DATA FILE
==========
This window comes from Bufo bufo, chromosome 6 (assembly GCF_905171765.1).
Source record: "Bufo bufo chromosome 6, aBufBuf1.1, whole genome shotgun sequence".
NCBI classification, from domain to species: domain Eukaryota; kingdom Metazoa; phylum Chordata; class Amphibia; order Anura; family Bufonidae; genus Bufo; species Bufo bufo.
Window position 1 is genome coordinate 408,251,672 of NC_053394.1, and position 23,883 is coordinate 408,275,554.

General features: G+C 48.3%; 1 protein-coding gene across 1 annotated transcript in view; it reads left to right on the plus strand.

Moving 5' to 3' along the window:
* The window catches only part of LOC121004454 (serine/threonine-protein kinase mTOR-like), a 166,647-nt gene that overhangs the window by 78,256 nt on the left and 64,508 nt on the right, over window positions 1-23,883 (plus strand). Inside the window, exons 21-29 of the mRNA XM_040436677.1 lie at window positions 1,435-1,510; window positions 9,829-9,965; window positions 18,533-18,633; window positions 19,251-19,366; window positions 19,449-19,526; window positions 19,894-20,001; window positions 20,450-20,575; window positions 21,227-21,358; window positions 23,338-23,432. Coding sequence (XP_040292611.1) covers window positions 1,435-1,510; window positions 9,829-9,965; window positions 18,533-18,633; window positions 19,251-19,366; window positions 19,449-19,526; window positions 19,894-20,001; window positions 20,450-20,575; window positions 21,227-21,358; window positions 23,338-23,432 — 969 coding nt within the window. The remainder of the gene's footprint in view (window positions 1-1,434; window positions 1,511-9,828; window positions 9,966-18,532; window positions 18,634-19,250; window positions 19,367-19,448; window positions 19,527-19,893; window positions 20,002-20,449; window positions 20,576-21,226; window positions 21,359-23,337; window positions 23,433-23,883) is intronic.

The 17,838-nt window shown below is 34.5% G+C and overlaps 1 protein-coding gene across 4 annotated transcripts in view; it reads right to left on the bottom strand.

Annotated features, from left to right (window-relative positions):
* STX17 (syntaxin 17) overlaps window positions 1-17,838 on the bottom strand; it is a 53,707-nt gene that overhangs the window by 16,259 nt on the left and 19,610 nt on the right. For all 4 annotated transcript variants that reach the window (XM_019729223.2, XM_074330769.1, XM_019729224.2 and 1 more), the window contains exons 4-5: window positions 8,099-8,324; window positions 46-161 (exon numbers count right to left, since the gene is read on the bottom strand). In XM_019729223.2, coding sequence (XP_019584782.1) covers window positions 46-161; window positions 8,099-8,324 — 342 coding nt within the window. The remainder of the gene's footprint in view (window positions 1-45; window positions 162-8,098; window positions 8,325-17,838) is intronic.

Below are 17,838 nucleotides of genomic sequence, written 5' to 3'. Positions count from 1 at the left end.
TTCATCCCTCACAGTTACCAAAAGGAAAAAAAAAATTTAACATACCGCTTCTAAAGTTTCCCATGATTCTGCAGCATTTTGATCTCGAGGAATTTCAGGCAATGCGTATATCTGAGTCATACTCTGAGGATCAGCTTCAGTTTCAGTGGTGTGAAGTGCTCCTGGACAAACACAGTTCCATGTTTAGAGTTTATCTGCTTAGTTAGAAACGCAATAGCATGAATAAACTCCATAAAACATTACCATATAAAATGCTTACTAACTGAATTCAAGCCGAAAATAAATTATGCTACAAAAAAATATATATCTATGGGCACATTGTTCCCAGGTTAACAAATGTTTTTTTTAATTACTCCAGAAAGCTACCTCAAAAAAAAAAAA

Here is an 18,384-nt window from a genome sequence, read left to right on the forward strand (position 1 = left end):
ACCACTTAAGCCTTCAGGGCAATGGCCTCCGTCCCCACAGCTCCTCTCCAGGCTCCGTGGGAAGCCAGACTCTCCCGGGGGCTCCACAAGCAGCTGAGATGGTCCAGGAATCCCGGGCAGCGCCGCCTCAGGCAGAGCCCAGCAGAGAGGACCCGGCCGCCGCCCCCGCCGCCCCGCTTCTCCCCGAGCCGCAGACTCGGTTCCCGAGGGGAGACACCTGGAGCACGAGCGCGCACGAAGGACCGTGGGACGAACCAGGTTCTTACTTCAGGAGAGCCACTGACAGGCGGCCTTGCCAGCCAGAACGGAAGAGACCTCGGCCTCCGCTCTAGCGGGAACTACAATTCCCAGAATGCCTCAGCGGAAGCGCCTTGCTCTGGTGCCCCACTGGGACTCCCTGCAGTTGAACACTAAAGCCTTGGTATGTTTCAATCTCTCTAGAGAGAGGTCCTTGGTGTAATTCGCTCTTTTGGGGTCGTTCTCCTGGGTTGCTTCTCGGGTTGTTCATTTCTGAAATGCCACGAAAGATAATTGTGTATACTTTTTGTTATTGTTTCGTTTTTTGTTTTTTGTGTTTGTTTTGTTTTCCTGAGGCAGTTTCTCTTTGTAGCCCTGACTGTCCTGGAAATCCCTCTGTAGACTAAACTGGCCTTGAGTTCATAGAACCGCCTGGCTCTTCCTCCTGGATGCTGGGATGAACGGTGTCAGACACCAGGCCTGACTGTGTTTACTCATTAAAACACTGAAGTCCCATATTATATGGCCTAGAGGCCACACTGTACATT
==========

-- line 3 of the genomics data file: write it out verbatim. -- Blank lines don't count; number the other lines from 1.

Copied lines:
NCBI classification, from domain to species: domain Eukaryota; kingdom Metazoa; phylum Chordata; class Amphibia; order Anura; family Bufonidae; genus Bufo; species Bufo bufo.